“I am a remote unit of Ajr en Logo,” the remote said. “We dwell in the ocean.”
“No shit?” Noyes perked up. “I thought we weren’t allowed to talk to you. Who’s in trouble, you or us?”
“The only people in trouble at the moment are the bodies in the pod,” Ray said. “As far as I know we’re not missing anybody.”
“No reports of missing workers from any of the mining camps, or unsolved disappearances from the permanent settlements here in the south for at least eight years,” Lena said. “Have to double-check with the north, but they haven’t reported anyone gone on a one-way hike either. Wrong season up there.”
“A one-way hike?” the remote asked.
“We get people who walk off into the snow to suicide, particularly during the sunless weeks at mid-winter, but eventually we find their bodies when the ice thaws,” Ray explained. “I suppose that must seem odd.”
“Darkness is also a problem for some of our people,” the remote answered. “It is a constant oppression year round in the depths, and affects some more than others. We adapt as best we can, but we did not evolve for the darkness.”
Noyes blinked. “But you’re robots,” he said.
“This is a remote extension to facilitate this conversation,” the remote explained. “We are both a biological and artificial people. My bio self is Ajr, and my constructed self is Logo. We are together Ajr en Logo. We remain not far from this location, below the water surface so that we are not conspicuously present.”
“Huh,” Ray said.
“Some kind of techno-symbiote life? Did we know this?” Dr. Noyes asked.
“I figured they had to be biological, anyway. Who else would build the robots to start with? But can we focus here, folks? Bodies, remember?” Lena looked to the remote. “What can you tell us, before we open it?”
“The bodies are individually sealed in sterile vacuum bags, and have been kept at well below freezing for the sake of what preservation was possible. The first two spent some time in the water before we discovered them. We assumed the cause of death to be drowning, and for obvious reasons—and the extremely degraded condition of the bodies—we looked no further. We estimate they had been in the water for ten to fifteen days each,” the remote said. “The first was found about four of your standard months ago, the second two. The third was only in the water for a day when we found it, and this was two days ago. It has changed our perception of the nature of the deaths.”
“You should observe for yourselves,” the remote said.
“Now that’s the first thing that’s made sense,” Noyes said. He pulled some nitrile gloves off the cart behind him, and snapped them on as he looked back and forth between Ray and Lena. “Anyone want out before I crack the pod open?”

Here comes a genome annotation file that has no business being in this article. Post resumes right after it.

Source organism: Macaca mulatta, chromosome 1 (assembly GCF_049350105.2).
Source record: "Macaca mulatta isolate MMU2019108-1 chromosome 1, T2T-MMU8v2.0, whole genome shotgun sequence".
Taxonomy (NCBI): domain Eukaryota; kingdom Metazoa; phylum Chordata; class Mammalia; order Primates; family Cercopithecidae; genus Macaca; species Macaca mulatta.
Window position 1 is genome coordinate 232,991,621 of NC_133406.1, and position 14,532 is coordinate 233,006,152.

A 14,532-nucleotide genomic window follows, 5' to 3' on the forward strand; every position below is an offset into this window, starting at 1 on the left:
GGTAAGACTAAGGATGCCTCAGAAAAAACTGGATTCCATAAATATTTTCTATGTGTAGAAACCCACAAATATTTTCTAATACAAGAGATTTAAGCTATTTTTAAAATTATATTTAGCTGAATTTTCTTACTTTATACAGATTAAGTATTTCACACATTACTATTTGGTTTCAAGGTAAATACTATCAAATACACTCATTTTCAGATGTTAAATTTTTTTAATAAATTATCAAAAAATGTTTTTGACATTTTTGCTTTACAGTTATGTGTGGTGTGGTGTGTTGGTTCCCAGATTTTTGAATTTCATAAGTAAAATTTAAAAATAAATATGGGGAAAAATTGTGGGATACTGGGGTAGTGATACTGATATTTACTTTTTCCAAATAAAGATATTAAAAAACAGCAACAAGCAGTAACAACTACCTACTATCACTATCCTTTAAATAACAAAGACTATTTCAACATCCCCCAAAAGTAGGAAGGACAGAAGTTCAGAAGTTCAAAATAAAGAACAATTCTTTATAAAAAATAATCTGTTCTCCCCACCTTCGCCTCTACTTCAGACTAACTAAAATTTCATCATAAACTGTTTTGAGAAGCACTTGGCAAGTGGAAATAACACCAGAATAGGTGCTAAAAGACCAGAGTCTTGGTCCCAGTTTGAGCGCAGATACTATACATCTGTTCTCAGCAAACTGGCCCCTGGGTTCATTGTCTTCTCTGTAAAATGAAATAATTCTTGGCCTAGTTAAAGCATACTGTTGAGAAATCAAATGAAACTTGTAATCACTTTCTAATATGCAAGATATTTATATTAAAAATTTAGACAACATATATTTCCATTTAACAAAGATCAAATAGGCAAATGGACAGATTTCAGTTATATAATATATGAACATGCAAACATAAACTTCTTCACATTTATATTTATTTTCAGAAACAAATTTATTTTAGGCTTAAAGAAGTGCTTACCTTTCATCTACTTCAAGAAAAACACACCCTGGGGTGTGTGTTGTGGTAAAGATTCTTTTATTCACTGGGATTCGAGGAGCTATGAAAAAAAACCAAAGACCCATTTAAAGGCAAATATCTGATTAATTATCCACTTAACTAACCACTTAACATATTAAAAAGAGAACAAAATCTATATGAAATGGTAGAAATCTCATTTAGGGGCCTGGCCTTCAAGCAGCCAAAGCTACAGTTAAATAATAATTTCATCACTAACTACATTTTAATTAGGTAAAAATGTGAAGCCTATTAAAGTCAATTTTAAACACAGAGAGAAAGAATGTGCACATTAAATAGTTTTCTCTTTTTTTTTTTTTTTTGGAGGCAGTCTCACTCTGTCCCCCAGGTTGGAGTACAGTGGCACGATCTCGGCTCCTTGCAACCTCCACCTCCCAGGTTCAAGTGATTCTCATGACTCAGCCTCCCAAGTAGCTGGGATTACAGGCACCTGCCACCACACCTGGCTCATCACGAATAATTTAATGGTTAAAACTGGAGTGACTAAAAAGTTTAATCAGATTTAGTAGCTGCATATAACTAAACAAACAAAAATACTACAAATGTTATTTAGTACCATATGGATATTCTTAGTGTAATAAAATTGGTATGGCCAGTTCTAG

“Uh, yeah, me,” Ray said. “Lena, you staying?”
“Yep,” she said. “Could be interesting.”
“Take this thing with you,” Noyes said, and pointed at the remote.
“I may be of use in answering questions,” the remote said.
“No. You creep me the fuck out, so you go,” he said. “If I have questions, I’ll ask when I’m done.”
“I’d rather this situation stay off the comms,” Ray said. “Call me when you’re done, and we’ll talk details face to face.”
“Okay,” Noyes said. He glanced toward Lena. “I don’t suppose someone could bring me some coffee?”
Lena snorted and didn’t budge from where she was.
“. . . Okay then, fine,” Noyes said. He grabbed a scalpel from the cart behind him and brandished it in one fist. “Things you can’t unsee in five, four, three—”
Ray bailed out quickly, the remote on his heels. “Uh,” he said, looking down at the remote, “I guess we should go to my office?” He didn’t add: so I can get out from under his hundreds of kilos of snowgear, except his boots.
Further thoughts about what he should do next were interrupted by Dutton racing around the corner, weaving erratically. “Ray. RAY!” he shouted, coming up so close to Ray he was afraid the man might knock him over. “What the hell is going on? Woodside says we’re being invaded!”
“Not that I know of,” Ray said.
Dutton’s pupils were tiny pinpricks. “Ray, be careful, there’s a giant spider behind you,” he whispered, loud enough that he might as well have yelled it.
Ray looked around, then shrugged. “You’re hallucinating it, Dutch,” he said. “There’s nothing here. Maybe you should go back to Snowtown and sleep off whatever you’re on. Unless you want me to call Dr. Noyes and have you officially, on-the-record chem-scanned?”
“. . . Okay, no, I’m good, Ray. I’m good,” Dutton said, and backed away down the hall, his eyes roving between the spider and Ray’s face. When he reached a corner, he turned and fled.
“That was a strange and incomprehensible exchange,” the remote said.
“You don’t know the half of it,” Ray said.
“We do not know the any of it,” the remote said.
“Dutton is an addict,” Ray said. “His family has enough money that instead of him ending up in a labor camp for it, they had him posted here, hoping a year or two in the deep-freeze would clear up any desire for drugs. Instead, while utterly useless at nearly every job we assign him—at the moment he’s laundry coordinator, which I used to think no one could fail at—he seems talented at finding ways to brew up new chemicals to feed his high. It’s only a matter of time before he hits on something sufficiently fatal that we can’t save his ass in time, but if we’re lucky he won’t take half the settlement with him when he does.”